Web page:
Specialist work: air-conditioning, draining, electrical wiring, fixed electrical equipment (disconnection and reconnection), gasfitting, gasfitting (advanced liquefied petroleum), gasfitting (liquefied petroleum), plumbing (including sanitary plumbing and water plumbing), refrigeration and water plumbing (includes urban irrigation and fire protection), urban irrigation (includes fire sprinkler systems and fire protection systems).
Anyone doing this work needs to have a contractor license that expressly authorises the specific work to be carried out (e.g. it must state “bricklaying” or “waterproofing”). If it doesn’t, it is an automatic breach, both for the person doing the work and the builder, contractor or subcontractor who engaged them.
Make sure your procurement systems include a licence check and periodic review, particularly if a licence is due to expire during the project. Even statutory liability coverage in a D&O insurance policy will not protect you from jail time.
Penalties for failure to obtain insurance
The same stiff penalties apply where there is a second failure to obtain any required Home Owners Warranty Insurance (now referred to by the less catchy name “insurance under the Home Building Compensation Fund”). This is required for all residential building work where the contract price (or if the contract price is not known, the reasonable market cost of the labour and materials) is over $20,000 (including GST).
There are a few exceptions to the above requirements – such as where the reasonable market cost of the labour and materials involved in the work is not over $1,000 (including GST), or where the work is demolition work - but they are very limited.
New test for major defects
There will generally be fewer defects which attract the six year warranty period (now called “major defects” rather than “structural defects”). This is because the new test looks at whether the defect is in a load-bearing component of the building that is essential to the stability of the building or any part of it (including things such as foundations, floors, walls, roofs, columns and beams) or in a fire safety or waterproofing element; and secondly, whether the defect causes, or is likely to cause, part of the building to be unusable or destroyed/collapsed.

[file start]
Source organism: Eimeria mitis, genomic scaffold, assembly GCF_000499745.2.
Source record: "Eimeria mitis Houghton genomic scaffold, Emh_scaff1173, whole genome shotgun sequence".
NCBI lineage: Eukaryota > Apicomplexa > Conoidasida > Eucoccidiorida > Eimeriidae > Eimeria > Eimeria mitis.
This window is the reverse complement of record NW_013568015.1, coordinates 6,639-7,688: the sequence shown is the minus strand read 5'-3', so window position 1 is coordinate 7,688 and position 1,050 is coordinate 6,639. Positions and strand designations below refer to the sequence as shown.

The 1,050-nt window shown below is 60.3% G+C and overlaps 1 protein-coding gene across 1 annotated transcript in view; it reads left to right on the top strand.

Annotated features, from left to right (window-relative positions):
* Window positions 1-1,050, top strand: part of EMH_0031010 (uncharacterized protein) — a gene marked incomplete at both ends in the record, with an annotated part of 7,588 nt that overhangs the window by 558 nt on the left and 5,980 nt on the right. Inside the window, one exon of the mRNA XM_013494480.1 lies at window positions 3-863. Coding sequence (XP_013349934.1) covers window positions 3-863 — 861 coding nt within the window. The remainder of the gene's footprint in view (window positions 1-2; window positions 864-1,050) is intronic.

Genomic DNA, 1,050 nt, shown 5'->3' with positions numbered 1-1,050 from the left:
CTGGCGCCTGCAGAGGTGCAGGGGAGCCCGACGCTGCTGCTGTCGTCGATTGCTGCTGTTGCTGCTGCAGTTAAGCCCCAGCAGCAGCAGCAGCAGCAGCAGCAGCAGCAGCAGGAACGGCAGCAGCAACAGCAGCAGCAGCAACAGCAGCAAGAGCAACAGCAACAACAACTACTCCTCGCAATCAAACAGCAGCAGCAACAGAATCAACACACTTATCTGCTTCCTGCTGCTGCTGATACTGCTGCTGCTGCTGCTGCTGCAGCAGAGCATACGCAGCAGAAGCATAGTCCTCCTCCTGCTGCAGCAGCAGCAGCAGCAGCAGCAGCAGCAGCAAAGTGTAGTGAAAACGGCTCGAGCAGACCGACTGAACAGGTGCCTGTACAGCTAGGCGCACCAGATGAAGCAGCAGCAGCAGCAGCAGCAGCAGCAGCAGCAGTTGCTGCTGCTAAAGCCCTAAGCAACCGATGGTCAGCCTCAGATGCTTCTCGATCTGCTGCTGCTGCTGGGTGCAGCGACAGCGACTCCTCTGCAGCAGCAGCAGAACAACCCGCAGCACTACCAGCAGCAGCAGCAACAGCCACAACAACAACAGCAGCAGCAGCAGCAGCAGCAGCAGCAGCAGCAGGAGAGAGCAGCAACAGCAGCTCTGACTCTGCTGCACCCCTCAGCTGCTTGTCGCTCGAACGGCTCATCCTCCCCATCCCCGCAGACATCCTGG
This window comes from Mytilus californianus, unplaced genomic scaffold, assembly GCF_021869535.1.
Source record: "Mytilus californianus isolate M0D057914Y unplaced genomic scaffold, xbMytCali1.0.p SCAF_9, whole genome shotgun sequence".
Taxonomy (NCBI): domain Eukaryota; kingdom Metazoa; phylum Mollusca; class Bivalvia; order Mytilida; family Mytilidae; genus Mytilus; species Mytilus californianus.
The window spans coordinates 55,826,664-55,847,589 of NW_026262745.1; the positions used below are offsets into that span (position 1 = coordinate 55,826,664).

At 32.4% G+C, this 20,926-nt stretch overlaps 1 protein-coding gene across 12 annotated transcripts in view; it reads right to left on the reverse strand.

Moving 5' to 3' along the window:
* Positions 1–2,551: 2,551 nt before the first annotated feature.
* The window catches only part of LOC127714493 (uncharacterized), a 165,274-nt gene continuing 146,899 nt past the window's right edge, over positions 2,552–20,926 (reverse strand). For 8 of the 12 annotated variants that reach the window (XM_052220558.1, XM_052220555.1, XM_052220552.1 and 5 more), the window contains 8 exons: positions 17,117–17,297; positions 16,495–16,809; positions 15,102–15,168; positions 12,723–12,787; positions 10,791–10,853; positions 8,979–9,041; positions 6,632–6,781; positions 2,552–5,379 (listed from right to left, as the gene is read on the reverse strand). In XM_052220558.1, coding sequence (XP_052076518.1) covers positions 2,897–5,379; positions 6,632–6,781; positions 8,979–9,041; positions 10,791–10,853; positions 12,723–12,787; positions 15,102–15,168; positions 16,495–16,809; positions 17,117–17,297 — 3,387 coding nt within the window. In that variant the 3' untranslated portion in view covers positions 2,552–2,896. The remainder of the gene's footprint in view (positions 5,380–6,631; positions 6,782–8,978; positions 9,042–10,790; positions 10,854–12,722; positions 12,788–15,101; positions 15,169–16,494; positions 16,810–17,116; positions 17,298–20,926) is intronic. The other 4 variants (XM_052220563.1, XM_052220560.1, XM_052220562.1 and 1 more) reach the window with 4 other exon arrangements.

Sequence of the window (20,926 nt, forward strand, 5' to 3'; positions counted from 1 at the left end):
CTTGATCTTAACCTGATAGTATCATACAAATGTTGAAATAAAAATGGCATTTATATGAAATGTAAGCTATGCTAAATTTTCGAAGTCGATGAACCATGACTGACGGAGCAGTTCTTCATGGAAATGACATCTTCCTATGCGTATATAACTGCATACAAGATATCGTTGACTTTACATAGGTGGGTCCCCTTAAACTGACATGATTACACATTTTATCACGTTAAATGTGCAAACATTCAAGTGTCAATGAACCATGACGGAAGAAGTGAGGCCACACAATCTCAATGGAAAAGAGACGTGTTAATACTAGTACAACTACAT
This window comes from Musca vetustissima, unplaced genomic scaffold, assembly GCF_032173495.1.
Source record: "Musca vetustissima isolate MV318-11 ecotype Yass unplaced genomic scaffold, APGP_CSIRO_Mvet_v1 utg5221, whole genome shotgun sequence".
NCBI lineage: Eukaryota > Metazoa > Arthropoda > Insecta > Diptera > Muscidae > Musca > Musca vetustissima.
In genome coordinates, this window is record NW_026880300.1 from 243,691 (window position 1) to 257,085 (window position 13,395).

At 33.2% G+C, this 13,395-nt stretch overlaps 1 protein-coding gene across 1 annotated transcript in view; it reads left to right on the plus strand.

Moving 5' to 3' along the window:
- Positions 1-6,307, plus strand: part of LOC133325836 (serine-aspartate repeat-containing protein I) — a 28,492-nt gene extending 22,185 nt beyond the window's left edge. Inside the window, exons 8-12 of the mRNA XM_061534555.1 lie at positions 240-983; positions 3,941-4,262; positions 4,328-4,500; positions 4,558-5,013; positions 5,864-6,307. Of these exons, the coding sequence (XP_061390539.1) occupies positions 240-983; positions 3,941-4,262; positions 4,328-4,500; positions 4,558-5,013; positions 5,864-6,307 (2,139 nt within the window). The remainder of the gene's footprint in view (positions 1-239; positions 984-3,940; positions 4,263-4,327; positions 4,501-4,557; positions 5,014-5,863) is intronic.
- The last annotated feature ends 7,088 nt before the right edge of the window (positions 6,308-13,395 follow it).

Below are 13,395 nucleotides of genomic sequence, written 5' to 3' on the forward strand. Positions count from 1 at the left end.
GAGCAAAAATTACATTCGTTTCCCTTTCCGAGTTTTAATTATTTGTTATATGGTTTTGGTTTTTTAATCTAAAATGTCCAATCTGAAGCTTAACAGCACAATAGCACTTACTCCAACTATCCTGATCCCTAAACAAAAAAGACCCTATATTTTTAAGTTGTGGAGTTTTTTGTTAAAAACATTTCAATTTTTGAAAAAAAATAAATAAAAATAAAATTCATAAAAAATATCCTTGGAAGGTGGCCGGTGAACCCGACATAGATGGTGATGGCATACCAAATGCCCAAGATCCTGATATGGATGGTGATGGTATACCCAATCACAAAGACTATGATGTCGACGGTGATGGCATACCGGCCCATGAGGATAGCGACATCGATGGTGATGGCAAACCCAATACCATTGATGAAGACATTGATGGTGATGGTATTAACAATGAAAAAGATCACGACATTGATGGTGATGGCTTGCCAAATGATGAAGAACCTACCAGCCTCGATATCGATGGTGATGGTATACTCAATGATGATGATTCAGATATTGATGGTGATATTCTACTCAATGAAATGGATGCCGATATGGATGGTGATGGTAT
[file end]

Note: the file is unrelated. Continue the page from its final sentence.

This is tighter than the old test both in terms of the location requirement (defects in part of the external walls or roof of the building currently satisfy the location requirement but won’t under the new test) and in terms of the severity requirement (defects that cause or are likely to cause physical damage to part of a building currently satisfy the severity requirement but won’t under the new test).
One practical consequence is that wall/floor cracking and façade issues will be much less likely to attract the six year warranty period. This is good news because they are two of the most common claims brought against builders.
It isn’t all positive for builders though. Fire safety defects and internal waterproofing now expressly satisfy the location requirements for a major defect. These are both common issues. Builders will now need to be extra vigilant with tradespeople who are doing these works. A recurring issue here is fire dampers. Remember, just because the works have been certified by a private certifier does not mean that you are off the hook - they still need to have been done correctly.
Focus on rectification of defects
There is a clear shift towards resolving disputes by allowing developers, builders and tradespeople back to rectify defective works. This is evident in three initiatives: